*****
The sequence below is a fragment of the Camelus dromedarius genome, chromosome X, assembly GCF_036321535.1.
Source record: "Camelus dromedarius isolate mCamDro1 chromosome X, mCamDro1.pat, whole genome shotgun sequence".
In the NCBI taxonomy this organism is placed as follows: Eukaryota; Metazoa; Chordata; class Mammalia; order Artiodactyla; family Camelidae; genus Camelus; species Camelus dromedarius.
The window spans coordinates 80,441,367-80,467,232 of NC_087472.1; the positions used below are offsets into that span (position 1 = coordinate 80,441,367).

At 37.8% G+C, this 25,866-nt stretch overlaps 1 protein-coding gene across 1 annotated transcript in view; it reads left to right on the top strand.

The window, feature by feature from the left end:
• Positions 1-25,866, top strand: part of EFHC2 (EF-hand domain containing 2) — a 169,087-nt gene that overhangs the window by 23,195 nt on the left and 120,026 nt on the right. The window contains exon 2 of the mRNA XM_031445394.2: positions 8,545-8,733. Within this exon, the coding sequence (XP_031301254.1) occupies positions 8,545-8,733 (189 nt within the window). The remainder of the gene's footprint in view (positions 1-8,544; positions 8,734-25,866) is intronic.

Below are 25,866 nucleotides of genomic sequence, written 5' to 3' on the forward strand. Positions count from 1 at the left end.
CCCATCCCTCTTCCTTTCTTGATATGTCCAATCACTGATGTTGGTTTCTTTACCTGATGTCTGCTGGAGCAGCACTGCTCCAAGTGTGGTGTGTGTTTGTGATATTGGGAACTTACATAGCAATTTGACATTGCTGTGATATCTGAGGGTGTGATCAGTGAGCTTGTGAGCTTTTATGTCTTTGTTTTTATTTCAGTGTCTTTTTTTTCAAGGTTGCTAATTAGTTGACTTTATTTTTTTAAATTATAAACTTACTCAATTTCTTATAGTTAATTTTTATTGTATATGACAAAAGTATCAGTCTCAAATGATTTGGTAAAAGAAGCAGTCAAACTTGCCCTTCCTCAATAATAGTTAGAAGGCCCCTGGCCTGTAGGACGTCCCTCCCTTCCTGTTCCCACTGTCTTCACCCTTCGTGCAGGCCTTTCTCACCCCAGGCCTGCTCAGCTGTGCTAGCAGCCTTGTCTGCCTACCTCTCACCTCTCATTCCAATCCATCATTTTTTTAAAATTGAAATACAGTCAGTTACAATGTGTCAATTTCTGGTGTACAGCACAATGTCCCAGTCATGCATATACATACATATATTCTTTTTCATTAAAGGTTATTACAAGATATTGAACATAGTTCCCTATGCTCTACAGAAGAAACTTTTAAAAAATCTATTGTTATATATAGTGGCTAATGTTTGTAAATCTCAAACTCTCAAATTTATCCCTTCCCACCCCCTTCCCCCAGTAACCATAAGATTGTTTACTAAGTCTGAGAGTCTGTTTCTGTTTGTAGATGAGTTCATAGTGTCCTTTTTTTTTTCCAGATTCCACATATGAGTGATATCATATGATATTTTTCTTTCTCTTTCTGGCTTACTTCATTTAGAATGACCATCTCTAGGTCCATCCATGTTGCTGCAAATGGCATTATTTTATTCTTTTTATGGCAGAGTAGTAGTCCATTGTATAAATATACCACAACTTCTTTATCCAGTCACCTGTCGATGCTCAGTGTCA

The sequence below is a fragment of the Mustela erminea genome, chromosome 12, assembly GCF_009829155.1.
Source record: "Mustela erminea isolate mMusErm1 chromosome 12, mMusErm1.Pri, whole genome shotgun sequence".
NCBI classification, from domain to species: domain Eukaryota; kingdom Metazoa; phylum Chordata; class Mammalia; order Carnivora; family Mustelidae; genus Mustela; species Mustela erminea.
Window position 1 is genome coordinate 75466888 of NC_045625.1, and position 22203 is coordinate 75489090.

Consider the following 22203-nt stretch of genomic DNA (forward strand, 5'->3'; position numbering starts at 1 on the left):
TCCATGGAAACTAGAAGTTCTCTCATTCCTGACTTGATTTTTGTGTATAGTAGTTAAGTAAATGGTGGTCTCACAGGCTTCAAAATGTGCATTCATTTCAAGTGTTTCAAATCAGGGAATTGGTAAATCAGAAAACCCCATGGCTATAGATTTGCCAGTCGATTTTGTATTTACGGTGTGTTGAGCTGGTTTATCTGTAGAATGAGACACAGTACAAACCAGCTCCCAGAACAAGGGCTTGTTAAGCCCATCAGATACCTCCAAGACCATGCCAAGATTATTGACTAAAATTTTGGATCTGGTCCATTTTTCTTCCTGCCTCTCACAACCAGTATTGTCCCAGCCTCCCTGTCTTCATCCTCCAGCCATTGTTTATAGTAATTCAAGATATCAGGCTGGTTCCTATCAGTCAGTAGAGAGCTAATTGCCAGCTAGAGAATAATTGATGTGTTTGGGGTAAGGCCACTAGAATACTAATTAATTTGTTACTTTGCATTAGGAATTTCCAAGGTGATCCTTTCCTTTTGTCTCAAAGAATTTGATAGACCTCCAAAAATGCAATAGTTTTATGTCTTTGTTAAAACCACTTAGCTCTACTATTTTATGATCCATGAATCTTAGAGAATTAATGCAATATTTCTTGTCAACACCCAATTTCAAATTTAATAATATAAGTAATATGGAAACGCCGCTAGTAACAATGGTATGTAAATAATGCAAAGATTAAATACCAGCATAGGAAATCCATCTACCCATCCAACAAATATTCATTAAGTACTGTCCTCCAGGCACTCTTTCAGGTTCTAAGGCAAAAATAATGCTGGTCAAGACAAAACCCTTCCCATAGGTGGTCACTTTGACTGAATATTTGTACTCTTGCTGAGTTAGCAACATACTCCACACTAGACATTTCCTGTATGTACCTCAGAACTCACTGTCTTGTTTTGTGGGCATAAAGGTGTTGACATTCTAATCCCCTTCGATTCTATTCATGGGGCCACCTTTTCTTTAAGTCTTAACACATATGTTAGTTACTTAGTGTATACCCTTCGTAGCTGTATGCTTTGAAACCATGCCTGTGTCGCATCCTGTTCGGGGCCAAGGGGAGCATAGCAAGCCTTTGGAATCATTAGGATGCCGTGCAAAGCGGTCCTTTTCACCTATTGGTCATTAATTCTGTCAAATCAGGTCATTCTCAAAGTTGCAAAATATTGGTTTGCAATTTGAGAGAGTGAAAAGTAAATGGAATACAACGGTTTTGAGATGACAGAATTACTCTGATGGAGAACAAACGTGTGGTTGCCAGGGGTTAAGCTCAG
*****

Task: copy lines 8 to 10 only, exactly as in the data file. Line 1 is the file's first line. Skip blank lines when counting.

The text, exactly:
Below are 25,866 nucleotides of genomic sequence, written 5' to 3' on the forward strand. Positions count from 1 at the left end.
CCCATCCCTCTTCCTTTCTTGATATGTCCAATCACTGATGTTGGTTTCTTTACCTGATGTCTGCTGGAGCAGCACTGCTCCAAGTGTGGTGTGTGTTTGTGATATTGGGAACTTACATAGCAATTTGACATTGCTGTGATATCTGAGGGTGTGATCAGTGAGCTTGTGAGCTTTTATGTCTTTGTTTTTATTTCAGTGTCTTTTTTTTCAAGGTTGCTAATTAGTTGACTTTATTTTTTTAAATTATAAACTTACTCAATTTCTTATAGTTAATTTTTATTGTATATGACAAAAGTATCAGTCTCAAATGATTTGGTAAAAGAAGCAGTCAAACTTGCCCTTCCTCAATAATAGTTAGAAGGCCCCTGGCCTGTAGGACGTCCCTCCCTTCCTGTTCCCACTGTCTTCACCCTTCGTGCAGGCCTTTCTCACCCCAGGCCTGCTCAGCTGTGCTAGCAGCCTTGTCTGCCTACCTCTCACCTCTCATTCCAATCCATCATTTTTTTAAAATTGAAATACAGTCAGTTACAATGTGTCAATTTCTGGTGTACAGCACAATGTCCCAGTCATGCATATACATACATATATTCTTTTTCATTAAAGGTTATTACAAGATATTGAACATAGTTCCCTATGCTCTACAGAAGAAACTTTTAAAAAATCTATTGTTATATATAGTGGCTAATGTTTGTAAATCTCAAACTCTCAAATTTATCCCTTCCCACCCCCTTCCCCCAGTAACCATAAGATTGTTTACTAAGTCTGAGAGTCTGTTTCTGTTTGTAGATGAGTTCATAGTGTCCTTTTTTTTTTCCAGATTCCACATATGAGTGATATCATATGATATTTTTCTTTCTCTTTCTGGCTTACTTCATTTAGAATGACCATCTCTAGGTCCATCCATGTTGCTGCAAATGGCATTATTTTATTCTTTTTATGGCAGAGTAGTAGTCCATTGTATAAATATACCACAACTTCTTTATCCAGTCACCTGTCGATGCTCAGTGTCA

The sequence below is a fragment of the Mustela erminea genome, chromosome 12, assembly GCF_009829155.1.